Today Twitter’s decision to ban political adverts takes effect. Online political advertising is under scrutiny like never before during this General Election campaign. While offering a potentially positive medium through which to engage citizens in the General Election, concerns have mounted over the past year at the potential for online advertising to be used for sinister purposes. Over recent weeks commentators have shown how campaigners have used personal data to target advertising messages to specific groups of voters online, resulting in detailed analyses of campaigners’ targeting strategies. Facebook has faced criticism for not doing the same, but has moved to increase advertising transparency.
And this week Google became the latest company to announce changes to online political advertising, with a different approach.
Google’s plans announced yesterday will limit political campaigners’ ability to target messages at certain types of audience. Now, election-related adverts across Google-owned sites and advertising spaces, including its search engine and YouTube, will only be able to be targeted by age, gender and location.
These changes aim to prevent campaigners from targeting ads at people based on their political leanings, and from matching their own databases of prospective voters against Google's user base so that ads follow individuals around the web. The company is the first to directly take action to tackle targeting, and there are signs that Facebook may be set to announce a similar idea. Google’s policy change will begin to be implemented in the UK within the next week, marking a significant change in what it is possible for campaigners to do.
Against the backdrop of these rapidly announced changes, it’s important to stop and ask whether we are comfortable with platforms’ power to impose such change.
As Twitter, Facebook and now Google have shown, companies have considerable power to alter the terms of political engagement and debate. They can change the rules for how campaigners can communicate, and they do so in accordance with their own vision that may or may not be shaped by coherent democratic ideals.
Operating as global companies, many of these organisations want to establish uniform policies that can be applied around the world. While understandable, this approach ignores the very different electoral contexts and norms that define electoral systems. Far from having uniform standards for acceptable electoral practice, countries differ in what they are willing to permit in election campaigns. These subtleties are, however, often ignored by platform companies, meaning that each new policy announcement fails to recognise and reflect local practices and ideals.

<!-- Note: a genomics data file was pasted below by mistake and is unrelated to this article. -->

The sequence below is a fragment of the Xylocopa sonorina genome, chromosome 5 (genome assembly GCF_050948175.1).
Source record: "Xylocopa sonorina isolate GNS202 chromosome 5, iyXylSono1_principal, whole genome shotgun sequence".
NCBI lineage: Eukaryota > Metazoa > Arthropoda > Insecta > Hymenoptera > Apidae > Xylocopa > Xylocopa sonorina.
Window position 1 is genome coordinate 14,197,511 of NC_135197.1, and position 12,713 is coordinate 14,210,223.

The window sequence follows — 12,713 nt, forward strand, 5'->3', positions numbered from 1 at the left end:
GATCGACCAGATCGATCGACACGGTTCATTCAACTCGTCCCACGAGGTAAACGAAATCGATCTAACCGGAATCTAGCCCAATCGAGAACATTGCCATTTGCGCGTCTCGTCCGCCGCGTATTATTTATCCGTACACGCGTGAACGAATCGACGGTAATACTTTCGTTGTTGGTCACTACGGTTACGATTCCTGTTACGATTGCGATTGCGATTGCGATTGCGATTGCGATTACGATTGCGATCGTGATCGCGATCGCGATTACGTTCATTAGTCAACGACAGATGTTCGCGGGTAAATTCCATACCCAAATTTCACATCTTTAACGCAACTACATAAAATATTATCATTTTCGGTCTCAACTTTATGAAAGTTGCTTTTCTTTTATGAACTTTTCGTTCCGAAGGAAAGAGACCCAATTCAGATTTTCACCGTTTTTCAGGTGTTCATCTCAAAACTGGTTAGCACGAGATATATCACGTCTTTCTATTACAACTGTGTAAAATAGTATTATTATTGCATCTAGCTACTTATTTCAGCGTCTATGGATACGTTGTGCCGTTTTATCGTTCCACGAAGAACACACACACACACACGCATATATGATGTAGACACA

There is a danger of a two-tier system of regulation emerging, with electoral actors subject to rules imposed both by national governments and by global technology companies. At the very least, we need to see much clearer coordination, with platforms working with national governments to develop rules, rather than simply announcing changes that will have a significant and wide-ranging impact on how elections work.
With the UK in the midst of an election, the power of these companies is particularly stark. Overnight, Google has altered the rules of engagement, changing what it is possible for election campaigners to do. This change will, as Google acknowledges, take some time to roll out, but by starting with the UK, Google will force parties and campaigners to rapidly adapt to new constraints.
While we may imagine that political campaigns are well resourced, slick operations, staffed by an army of consultants and spin doctors, in practice most parties have small teams, already working long days and delivering a huge range of tasks. Google’s latest announcement adds another consideration to campaigners’ to-do list, and it is likely that the best-resourced campaigns will be those that have the capacity to respond. This latest change therefore runs the risk of a new electoral inequality that could have a significant impact on the shape of online advertising campaigns in the UK’s current election.
And although Google has set out its plans to prevent targeting practices it feels are problematic, there is no evidence that the changes they have made will have the desired effect. At the moment we have limited evidence about what impact different policy changes will have, so this announcement marks a huge experiment. While the company undoubtedly feels pressure to act in the face of concerns about voter manipulation, the most important course of action is to establish what is happening, how extensively and with what impact. We need more research (and more transparency to enable that research) before such sweeping policy changes are made.
This latest policy announcement therefore reveals the need to urgently think more about the power that platform companies have to set the terms of democratic debate. While attempts to drive change are laudable, they should not be uncritically welcomed. There are many reasons to be cautious about ceding power to companies to decide how elections can and should be run.